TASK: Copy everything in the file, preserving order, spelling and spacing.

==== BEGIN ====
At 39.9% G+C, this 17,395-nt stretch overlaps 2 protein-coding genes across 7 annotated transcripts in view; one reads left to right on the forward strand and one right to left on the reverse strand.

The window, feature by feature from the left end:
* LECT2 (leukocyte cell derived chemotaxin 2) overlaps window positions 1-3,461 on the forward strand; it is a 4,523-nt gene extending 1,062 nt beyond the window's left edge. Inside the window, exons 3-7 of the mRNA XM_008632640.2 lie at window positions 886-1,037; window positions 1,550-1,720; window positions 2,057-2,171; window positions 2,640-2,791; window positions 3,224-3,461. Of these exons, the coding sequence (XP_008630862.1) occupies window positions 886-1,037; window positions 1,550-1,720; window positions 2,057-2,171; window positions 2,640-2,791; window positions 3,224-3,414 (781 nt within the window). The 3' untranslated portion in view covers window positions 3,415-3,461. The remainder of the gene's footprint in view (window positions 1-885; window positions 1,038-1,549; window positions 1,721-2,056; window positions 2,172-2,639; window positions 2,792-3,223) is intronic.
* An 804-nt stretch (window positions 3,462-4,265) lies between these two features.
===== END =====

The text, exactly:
At 39.9% G+C, this 17,395-nt stretch overlaps 2 protein-coding genes across 7 annotated transcripts in view; one reads left to right on the forward strand and one right to left on the reverse strand.

The window, feature by feature from the left end:
* LECT2 (leukocyte cell derived chemotaxin 2) overlaps window positions 1-3,461 on the forward strand; it is a 4,523-nt gene extending 1,062 nt beyond the window's left edge. Inside the window, exons 3-7 of the mRNA XM_008632640.2 lie at window positions 886-1,037; window positions 1,550-1,720; window positions 2,057-2,171; window positions 2,640-2,791; window positions 3,224-3,461. Of these exons, the coding sequence (XP_008630862.1) occupies window positions 886-1,037; window positions 1,550-1,720; window positions 2,057-2,171; window positions 2,640-2,791; window positions 3,224-3,414 (781 nt within the window). The 3' untranslated portion in view covers window positions 3,415-3,461. The remainder of the gene's footprint in view (window positions 1-885; window positions 1,038-1,549; window positions 1,721-2,056; window positions 2,172-2,639; window positions 2,792-3,223) is intronic.
* An 804-nt stretch (window positions 3,462-4,265) lies between these two features.